Amid mounting concern about climate change and a federal push for renewable energy in the economic stimulus package, descendants of John D. Rockefeller are leading a new shareholder campaign demanding Exxon Mobil Corp. loosen its embrace of fossil fuels.
The descendants of the founder of Standard Oil -- forerunner of Exxon -- are backing a shareholder resolution for the second year asking Exxon to dive deeper into renewable energy. Last year, members of the publicity-shy family took the unusual step of supporting four shareholder resolutions at Exxon's annual meeting in May -- three related to climate change and renewable energy, and a fourth asking Exxon to change its corporate governance.
This year, the family will focus its support on a single resolution, said Neva Goodwin, a Boston academic and great-granddaughter of the Standard Oil founder. The resolution requires Exxon to investigate the potential impact of climate change and compare the outcome with a scenario in which Exxon becomes a leader in renewable energy. A similar resolution received 10.4% of shareholder votes last year, according to Exxon.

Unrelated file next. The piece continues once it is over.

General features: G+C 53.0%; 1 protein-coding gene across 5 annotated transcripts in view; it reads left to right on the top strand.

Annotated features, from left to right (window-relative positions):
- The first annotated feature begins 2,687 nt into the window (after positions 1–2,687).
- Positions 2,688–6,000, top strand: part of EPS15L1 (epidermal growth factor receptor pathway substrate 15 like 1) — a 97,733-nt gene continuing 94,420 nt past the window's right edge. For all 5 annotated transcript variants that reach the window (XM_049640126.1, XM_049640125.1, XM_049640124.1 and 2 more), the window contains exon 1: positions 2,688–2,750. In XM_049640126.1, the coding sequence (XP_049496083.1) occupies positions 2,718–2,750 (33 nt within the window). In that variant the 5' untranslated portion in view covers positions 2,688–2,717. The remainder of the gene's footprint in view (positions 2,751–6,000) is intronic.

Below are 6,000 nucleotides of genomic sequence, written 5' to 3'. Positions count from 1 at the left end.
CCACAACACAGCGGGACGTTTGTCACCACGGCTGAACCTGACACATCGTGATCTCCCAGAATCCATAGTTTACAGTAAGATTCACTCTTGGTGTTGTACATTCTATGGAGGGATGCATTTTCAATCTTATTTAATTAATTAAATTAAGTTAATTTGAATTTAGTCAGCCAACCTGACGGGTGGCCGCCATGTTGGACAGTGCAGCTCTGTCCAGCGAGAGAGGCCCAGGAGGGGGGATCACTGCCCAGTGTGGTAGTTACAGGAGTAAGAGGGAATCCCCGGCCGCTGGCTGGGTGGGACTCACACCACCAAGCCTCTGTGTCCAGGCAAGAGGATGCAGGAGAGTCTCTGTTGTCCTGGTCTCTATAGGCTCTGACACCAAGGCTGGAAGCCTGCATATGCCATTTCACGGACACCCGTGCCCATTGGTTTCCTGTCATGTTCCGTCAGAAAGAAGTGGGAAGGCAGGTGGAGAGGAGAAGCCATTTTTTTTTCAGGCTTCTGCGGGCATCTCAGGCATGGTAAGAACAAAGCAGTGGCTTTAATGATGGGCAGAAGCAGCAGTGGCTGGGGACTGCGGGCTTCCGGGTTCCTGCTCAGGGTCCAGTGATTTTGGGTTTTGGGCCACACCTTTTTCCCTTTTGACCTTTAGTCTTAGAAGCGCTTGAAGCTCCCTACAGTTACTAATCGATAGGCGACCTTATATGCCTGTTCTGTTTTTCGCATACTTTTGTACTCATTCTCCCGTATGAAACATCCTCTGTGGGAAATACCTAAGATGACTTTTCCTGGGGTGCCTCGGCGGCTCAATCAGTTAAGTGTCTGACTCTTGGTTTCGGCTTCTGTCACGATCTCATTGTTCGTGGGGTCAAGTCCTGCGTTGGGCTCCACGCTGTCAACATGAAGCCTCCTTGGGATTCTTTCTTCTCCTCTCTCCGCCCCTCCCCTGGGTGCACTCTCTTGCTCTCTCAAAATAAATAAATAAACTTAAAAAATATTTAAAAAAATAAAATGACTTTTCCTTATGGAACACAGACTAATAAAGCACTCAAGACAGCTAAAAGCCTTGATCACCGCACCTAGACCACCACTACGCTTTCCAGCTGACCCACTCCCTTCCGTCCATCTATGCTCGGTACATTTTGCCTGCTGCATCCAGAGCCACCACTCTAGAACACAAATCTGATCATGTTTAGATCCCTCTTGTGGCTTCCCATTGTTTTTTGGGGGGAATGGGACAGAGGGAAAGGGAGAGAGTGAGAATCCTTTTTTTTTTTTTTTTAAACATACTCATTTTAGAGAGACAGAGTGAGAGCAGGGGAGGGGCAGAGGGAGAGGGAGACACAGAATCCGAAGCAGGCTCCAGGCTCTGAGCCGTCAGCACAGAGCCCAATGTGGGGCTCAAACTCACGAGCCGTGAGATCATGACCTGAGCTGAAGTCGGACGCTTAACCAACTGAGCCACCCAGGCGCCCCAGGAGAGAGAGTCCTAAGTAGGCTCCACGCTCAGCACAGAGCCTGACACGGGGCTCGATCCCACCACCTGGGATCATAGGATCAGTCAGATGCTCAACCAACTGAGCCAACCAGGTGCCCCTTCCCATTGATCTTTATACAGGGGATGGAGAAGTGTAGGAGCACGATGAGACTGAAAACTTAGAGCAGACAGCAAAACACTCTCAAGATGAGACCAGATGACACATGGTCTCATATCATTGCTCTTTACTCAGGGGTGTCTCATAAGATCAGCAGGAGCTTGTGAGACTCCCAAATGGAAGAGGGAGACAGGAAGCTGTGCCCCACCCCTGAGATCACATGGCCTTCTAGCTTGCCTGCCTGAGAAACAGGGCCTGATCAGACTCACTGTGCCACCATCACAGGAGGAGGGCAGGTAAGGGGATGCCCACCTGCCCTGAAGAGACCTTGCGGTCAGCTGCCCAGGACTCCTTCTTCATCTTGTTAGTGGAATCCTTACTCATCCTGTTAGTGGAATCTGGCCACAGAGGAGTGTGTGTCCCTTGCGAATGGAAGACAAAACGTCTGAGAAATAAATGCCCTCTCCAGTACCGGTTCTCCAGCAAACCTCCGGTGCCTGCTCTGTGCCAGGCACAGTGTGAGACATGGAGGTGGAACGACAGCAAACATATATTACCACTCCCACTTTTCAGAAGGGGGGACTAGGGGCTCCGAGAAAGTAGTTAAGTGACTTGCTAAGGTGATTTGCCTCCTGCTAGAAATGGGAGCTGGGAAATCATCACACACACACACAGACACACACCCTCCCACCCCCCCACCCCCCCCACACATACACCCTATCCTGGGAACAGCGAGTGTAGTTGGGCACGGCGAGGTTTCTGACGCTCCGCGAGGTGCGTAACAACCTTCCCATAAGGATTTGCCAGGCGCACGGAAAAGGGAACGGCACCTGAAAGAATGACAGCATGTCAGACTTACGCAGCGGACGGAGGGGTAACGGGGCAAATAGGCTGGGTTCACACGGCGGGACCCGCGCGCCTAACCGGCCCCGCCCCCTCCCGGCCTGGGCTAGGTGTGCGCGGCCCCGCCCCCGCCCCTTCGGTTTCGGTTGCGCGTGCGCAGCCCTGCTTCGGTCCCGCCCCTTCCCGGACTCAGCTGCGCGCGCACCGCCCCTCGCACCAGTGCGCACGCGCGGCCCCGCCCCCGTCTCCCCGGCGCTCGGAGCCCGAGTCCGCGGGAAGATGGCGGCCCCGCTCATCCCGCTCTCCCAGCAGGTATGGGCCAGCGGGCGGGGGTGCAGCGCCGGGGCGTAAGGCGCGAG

The Rockefellers are being joined by a number of institutional money managers pressing Exxon and other companies to anticipate risks and take advantage of opportunities created by climate change.
"The writing is clearly on the wall. The low-carbon global economy is coming and companies need to be ready," said Mindy S. Lubber, president of Ceres, a national coalition of activists, investors and others concerned with the environment.
Ms. Goodwin said Exxon is not doing enough to account for changing energy markets in its investment plans. The company is counting on energy demand from developing economies that might not materialize as those nations' economies are affected by climate change, she said.
Exxon spokesman Chris Welberry said Exxon is spending considerable sums on improving energy efficiency and developing breakthrough technologies in renewable energy. "We've got the same concerns as people everywhere, which is how to provide the world with all the energy it needs while reducing greenhouse gas emissions," he said.
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Wall St Journal online 2/18/09